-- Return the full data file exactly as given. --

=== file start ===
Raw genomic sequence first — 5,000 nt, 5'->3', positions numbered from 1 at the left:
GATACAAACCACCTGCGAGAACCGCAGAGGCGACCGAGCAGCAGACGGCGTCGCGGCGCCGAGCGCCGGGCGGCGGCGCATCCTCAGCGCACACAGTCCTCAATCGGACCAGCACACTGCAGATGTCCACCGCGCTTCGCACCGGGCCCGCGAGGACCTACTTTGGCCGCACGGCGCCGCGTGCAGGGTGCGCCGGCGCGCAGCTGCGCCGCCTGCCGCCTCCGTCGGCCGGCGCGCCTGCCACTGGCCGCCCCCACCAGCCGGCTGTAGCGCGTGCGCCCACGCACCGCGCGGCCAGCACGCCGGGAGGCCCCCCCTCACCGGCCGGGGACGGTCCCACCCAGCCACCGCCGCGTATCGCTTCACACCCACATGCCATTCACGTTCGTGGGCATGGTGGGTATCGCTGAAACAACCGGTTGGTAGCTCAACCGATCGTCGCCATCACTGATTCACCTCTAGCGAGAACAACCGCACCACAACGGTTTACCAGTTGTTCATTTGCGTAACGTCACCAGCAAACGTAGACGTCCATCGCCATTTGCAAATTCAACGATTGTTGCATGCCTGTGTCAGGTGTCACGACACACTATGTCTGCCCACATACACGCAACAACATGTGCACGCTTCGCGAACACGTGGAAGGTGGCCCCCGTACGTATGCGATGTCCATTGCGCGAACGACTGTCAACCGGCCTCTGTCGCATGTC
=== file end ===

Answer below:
Raw genomic sequence first — 5,000 nt, 5'->3', positions numbered from 1 at the left:
GATACAAACCACCTGCGAGAACCGCAGAGGCGACCGAGCAGCAGACGGCGTCGCGGCGCCGAGCGCCGGGCGGCGGCGCATCCTCAGCGCACACAGTCCTCAATCGGACCAGCACACTGCAGATGTCCACCGCGCTTCGCACCGGGCCCGCGAGGACCTACTTTGGCCGCACGGCGCCGCGTGCAGGGTGCGCCGGCGCGCAGCTGCGCCGCCTGCCGCCTCCGTCGGCCGGCGCGCCTGCCACTGGCCGCCCCCACCAGCCGGCTGTAGCGCGTGCGCCCACGCACCGCGCGGCCAGCACGCCGGGAGGCCCCCCCTCACCGGCCGGGGACGGTCCCACCCAGCCACCGCCGCGTATCGCTTCACACCCACATGCCATTCACGTTCGTGGGCATGGTGGGTATCGCTGAAACAACCGGTTGGTAGCTCAACCGATCGTCGCCATCACTGATTCACCTCTAGCGAGAACAACCGCACCACAACGGTTTACCAGTTGTTCATTTGCGTAACGTCACCAGCAAACGTAGACGTCCATCGCCATTTGCAAATTCAACGATTGTTGCATGCCTGTGTCAGGTGTCACGACACACTATGTCTGCCCACATACACGCAACAACATGTGCACGCTTCGCGAACACGTGGAAGGTGGCCCCCGTACGTATGCGATGTCCATTGCGCGAACGACTGTCAACCGGCCTCTGTCGCATGTC